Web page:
American Rifleman, August 1985; page 2
    California Department of Justice Firearms Safety Note 86-7

    “Old Model” (pre-1973) SINGLE-SIX,
    RECALL: The patented Ruger Conversion Kit is an entirely new operating system for these old revolvers. It can help prevent accidental discharges caused by a drop or blow to the hammer if the user has failed to take the basic safety precaution of keeping the hammer down on an empty chamber. That's very important!

    This mechanism can be factory installed without any further alteration. The frame and other major parts will not be affected by this Conversion. The value of the gun will not be impaired, and we will return your original parts for collector's purposes.

    To receive a free factory safety conversion, write to us at:

    Sturm, Ruger and Company, Inc.
    Lacey Place
    Department KC
    Southport, CT 06490

    We will provide you with a shipping container and instructions. You only pay initial shipping to our factory. We will cover all other charges including return shipping costs. Please write to us without delay if you have one of these guns, and tell your friends about the availability of this kit. Remember that the safest way to carry any older single-action revolver, regardless of manufacturer, is with the hammer down on an empty chamber.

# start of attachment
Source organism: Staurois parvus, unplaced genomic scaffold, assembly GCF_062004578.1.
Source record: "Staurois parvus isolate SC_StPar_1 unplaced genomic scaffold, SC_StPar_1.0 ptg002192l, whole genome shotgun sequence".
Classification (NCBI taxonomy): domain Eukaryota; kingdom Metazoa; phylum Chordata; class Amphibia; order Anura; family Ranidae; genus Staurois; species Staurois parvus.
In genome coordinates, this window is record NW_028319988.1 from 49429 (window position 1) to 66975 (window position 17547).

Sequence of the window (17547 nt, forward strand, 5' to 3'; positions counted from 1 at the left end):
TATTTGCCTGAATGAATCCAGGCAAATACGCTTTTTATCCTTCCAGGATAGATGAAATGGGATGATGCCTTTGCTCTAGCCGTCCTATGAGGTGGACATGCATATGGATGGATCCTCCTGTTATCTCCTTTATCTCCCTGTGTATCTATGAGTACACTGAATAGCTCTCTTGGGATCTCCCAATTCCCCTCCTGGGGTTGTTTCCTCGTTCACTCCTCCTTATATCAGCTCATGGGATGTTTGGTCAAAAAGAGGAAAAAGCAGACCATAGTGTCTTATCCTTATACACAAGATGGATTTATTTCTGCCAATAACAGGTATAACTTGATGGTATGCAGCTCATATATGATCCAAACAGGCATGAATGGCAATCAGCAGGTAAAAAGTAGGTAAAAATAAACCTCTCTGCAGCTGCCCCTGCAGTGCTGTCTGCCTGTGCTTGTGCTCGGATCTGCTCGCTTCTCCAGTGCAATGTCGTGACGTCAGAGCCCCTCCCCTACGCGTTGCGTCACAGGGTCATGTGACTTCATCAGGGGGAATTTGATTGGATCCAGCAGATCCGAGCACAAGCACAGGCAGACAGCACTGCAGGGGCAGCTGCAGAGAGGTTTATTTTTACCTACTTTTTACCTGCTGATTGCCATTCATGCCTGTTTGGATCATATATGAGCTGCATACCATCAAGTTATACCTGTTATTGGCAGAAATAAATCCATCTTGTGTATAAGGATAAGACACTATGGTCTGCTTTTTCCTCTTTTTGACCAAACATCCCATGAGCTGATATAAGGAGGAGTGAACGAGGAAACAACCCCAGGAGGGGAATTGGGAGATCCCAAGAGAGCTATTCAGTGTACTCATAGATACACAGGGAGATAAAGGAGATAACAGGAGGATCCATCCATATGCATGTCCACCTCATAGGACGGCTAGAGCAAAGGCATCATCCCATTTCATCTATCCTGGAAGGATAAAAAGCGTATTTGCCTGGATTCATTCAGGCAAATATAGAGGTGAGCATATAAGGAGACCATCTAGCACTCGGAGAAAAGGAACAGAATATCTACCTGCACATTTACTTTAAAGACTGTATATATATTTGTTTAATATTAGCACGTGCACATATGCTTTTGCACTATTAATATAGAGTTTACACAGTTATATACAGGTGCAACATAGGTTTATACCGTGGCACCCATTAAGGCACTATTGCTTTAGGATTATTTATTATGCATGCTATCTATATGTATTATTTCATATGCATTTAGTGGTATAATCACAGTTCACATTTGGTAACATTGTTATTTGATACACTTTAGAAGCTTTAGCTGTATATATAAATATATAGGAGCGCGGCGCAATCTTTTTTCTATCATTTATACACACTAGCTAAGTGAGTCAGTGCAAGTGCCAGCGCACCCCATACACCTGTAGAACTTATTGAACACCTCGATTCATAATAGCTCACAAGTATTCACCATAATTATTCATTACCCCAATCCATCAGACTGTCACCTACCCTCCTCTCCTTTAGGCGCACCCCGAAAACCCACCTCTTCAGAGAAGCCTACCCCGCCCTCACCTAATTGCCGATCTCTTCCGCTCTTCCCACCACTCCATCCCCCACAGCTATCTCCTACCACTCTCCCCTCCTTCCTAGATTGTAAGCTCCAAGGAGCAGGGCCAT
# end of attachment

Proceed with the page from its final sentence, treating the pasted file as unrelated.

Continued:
If your revolver has the words "New Model" on the frame, this offer is not applicable. Please write to us at "Department C" for full details.


    Company Notice 1980 & 1982
    American Rifleman, November 1980; page 9
    American Rifleman, February 1982; page 65
    Handgun, February 1999; page 37


    WARNING: After opening the cylinder in normal fashion by pressing on the cylinder release button, the hammer, which is locked down as part of its safe design, can be unlocked and cocked by applying thumbnail pressure to the forward edge of the cylinder release button. When the cylinder is then closed, the hammer drops discharging the firearm as the trigger moves forward. The transfer bar is defeated without touching the trigger.

    Sturm, Ruger & Company, Inc.
    Lacey Place
    Southport, CT 06490


    AFTE Journal, October 1983; Volume 15, Number 4:56-59

    MODEL P-85,
    RECALL: We have recently learned of a broken firing pin in a P85 automatic pistol, which caused the pistol to fire as a result of decocking. This is the first report of this nature in over 200,000 pistols delivered to customers since 1987. No injury occurred because the shooter kept the pistol pointed in a safe direction during decocking.